Bucatini Really is the Perfect Pasta Shape

Bucatini really is the perfect pasta. Whimsically bouncy, wriggling about your plate as you twirl them into submission. Their long, hollow centers creating small explosions of sauce with every bite. Who could resist? 

As Maggie Hennessy puts it in her piece for salon.com, bucatini pasta “reliably improves your mental state” and “wholly encompasses the textural, sensual, soothing joy of eating”. We totally agree, and so were absolutely thrilled when she approached us to comment for her piece “A love letter to bucatini, the perfect pasta shape”.

This perfect shape dates back to at least the 16th century, and its popularity has only grown ever since. Remember the Great Bucatini Shortage of 2020? We certainly do. While our supplier Pastificio Faella made certain we never ran low, we never saw such crazy demand for one type of pasta!

The family-run Faella factory has produced pasta for 115 years in the small town of Gragnano. “They had built the whole village so that the main road, called Via Roma, would catch this particular breeze from the mountains to the sea”, Beatrice tells Maggie for Salon.com.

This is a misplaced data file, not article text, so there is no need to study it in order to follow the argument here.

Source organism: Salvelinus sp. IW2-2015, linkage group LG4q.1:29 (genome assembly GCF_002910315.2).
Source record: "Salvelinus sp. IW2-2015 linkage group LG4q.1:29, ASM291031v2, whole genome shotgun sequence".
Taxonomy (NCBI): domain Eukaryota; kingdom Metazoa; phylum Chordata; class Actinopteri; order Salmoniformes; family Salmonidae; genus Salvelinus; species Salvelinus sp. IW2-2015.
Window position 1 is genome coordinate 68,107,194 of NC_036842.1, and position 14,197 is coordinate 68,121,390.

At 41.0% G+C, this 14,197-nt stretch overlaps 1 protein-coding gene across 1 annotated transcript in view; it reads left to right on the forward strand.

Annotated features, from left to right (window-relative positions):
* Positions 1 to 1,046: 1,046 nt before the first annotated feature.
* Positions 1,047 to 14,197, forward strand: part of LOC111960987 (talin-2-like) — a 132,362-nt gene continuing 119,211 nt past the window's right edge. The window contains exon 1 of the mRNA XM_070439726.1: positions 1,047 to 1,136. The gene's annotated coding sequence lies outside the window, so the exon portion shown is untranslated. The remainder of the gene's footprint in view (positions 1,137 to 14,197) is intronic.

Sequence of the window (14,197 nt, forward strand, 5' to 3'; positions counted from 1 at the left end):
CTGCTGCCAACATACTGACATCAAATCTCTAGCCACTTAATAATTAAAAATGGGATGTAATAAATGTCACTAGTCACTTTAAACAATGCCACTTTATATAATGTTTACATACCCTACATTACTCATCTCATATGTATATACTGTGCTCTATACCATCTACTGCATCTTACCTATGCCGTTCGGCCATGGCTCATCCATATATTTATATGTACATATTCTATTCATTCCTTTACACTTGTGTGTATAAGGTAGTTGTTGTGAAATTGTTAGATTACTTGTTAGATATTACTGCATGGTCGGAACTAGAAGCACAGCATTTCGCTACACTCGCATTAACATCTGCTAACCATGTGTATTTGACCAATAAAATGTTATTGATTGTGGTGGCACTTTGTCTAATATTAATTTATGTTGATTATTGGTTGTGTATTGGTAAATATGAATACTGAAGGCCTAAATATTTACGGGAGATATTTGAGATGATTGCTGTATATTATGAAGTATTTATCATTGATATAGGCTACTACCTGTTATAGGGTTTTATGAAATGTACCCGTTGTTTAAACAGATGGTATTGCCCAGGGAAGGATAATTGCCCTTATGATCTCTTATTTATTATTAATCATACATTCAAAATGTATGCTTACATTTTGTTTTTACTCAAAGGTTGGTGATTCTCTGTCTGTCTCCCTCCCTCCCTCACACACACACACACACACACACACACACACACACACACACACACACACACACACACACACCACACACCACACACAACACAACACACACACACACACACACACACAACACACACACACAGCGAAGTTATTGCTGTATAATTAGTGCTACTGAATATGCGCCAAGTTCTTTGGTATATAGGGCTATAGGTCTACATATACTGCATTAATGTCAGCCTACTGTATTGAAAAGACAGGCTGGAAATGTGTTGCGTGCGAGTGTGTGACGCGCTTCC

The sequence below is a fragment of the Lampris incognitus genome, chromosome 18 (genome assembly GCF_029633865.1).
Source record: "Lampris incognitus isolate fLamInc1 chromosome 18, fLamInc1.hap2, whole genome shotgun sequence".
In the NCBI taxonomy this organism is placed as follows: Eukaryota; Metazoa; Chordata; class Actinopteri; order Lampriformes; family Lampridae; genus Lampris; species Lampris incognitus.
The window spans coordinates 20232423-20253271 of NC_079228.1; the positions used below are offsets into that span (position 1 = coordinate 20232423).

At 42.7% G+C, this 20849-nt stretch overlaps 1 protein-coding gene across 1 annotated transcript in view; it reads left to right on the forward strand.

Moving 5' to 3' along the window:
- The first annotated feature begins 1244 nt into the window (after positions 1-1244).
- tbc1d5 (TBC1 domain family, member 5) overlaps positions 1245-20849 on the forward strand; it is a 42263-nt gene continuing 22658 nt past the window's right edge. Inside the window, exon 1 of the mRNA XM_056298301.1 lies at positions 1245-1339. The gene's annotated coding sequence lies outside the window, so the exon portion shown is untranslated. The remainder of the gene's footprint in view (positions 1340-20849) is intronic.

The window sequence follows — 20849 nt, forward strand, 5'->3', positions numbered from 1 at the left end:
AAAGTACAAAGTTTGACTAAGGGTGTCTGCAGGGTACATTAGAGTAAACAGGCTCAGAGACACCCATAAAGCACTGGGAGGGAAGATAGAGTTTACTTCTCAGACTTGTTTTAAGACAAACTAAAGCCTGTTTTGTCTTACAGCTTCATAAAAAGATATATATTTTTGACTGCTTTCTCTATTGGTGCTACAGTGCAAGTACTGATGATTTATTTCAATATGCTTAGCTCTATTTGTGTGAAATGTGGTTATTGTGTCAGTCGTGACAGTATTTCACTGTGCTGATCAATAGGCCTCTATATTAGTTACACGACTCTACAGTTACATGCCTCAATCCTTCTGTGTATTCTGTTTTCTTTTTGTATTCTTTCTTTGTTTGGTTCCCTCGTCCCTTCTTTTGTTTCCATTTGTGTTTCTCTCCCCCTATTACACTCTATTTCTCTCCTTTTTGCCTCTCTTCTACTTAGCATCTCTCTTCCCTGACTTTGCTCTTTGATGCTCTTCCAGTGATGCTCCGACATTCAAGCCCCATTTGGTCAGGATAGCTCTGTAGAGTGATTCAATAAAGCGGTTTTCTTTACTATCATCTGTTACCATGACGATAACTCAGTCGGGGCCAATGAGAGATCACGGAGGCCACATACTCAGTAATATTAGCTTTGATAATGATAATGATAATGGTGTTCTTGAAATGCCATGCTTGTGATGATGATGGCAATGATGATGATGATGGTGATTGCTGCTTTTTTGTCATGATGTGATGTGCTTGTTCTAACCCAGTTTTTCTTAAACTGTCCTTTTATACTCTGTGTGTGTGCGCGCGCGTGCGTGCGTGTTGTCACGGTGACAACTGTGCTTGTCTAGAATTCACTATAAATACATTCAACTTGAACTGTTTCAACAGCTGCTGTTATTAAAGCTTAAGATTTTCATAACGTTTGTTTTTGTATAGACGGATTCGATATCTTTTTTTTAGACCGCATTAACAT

Pasta Faella piazza gragnano
Pasta dries along Via Roma in Gragnano

Couple that balmy breeze with Gragnano’s “proximity to wheat-growing fields” and access to mountain spring water “that encases it on three sides”… it’s no surprise this town is known as the “Città della Pasta”!

Faella fully embodies its hometown’s identity. Their pastas are bronze-extruded and slow-dried as they are supposed to be. Such obsession with quality means yields are low and production costs are high, but this is a small price to pay for exceptional pasta. 

Read Maggie Hennessy’s full piece for salon.com here

Ready to eat some bucatini? Try Sicilian Pasta with Anchovies and Toasted Breadcrumbs or our version of Alison Roman’s Tomato-y, Shallot-y Pantry Pasta.